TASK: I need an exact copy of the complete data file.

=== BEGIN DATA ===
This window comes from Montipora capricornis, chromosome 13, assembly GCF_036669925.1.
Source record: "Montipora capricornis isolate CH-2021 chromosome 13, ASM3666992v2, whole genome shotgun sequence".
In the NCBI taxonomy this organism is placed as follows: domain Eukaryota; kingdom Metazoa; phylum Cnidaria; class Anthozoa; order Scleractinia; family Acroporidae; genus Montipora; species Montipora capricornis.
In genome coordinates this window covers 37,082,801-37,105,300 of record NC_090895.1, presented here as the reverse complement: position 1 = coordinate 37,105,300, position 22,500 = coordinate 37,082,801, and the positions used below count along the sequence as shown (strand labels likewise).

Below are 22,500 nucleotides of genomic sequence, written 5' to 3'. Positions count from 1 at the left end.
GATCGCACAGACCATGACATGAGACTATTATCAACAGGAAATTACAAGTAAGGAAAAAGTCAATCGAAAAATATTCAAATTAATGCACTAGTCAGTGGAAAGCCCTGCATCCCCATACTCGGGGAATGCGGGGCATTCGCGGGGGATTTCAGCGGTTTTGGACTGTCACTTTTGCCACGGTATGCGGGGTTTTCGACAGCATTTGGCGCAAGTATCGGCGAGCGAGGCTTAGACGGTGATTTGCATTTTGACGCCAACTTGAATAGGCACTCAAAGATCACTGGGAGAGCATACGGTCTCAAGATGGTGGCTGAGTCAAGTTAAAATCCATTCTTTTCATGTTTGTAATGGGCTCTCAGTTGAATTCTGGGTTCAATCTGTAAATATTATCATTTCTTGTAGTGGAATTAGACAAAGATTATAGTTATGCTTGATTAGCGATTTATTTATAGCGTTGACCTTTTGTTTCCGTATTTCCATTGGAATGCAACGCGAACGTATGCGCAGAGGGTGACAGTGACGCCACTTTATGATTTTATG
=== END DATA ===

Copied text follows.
This window comes from Montipora capricornis, chromosome 13, assembly GCF_036669925.1.
Source record: "Montipora capricornis isolate CH-2021 chromosome 13, ASM3666992v2, whole genome shotgun sequence".
In the NCBI taxonomy this organism is placed as follows: domain Eukaryota; kingdom Metazoa; phylum Cnidaria; class Anthozoa; order Scleractinia; family Acroporidae; genus Montipora; species Montipora capricornis.
In genome coordinates this window covers 37,082,801-37,105,300 of record NC_090895.1, presented here as the reverse complement: position 1 = coordinate 37,105,300, position 22,500 = coordinate 37,082,801, and the positions used below count along the sequence as shown (strand labels likewise).

Below are 22,500 nucleotides of genomic sequence, written 5' to 3'. Positions count from 1 at the left end.
GATCGCACAGACCATGACATGAGACTATTATCAACAGGAAATTACAAGTAAGGAAAAAGTCAATCGAAAAATATTCAAATTAATGCACTAGTCAGTGGAAAGCCCTGCATCCCCATACTCGGGGAATGCGGGGCATTCGCGGGGGATTTCAGCGGTTTTGGACTGTCACTTTTGCCACGGTATGCGGGGTTTTCGACAGCATTTGGCGCAAGTATCGGCGAGCGAGGCTTAGACGGTGATTTGCATTTTGACGCCAACTTGAATAGGCACTCAAAGATCACTGGGAGAGCATACGGTCTCAAGATGGTGGCTGAGTCAAGTTAAAATCCATTCTTTTCATGTTTGTAATGGGCTCTCAGTTGAATTCTGGGTTCAATCTGTAAATATTATCATTTCTTGTAGTGGAATTAGACAAAGATTATAGTTATGCTTGATTAGCGATTTATTTATAGCGTTGACCTTTTGTTTCCGTATTTCCATTGGAATGCAACGCGAACGTATGCGCAGAGGGTGACAGTGACGCCACTTTATGATTTTATG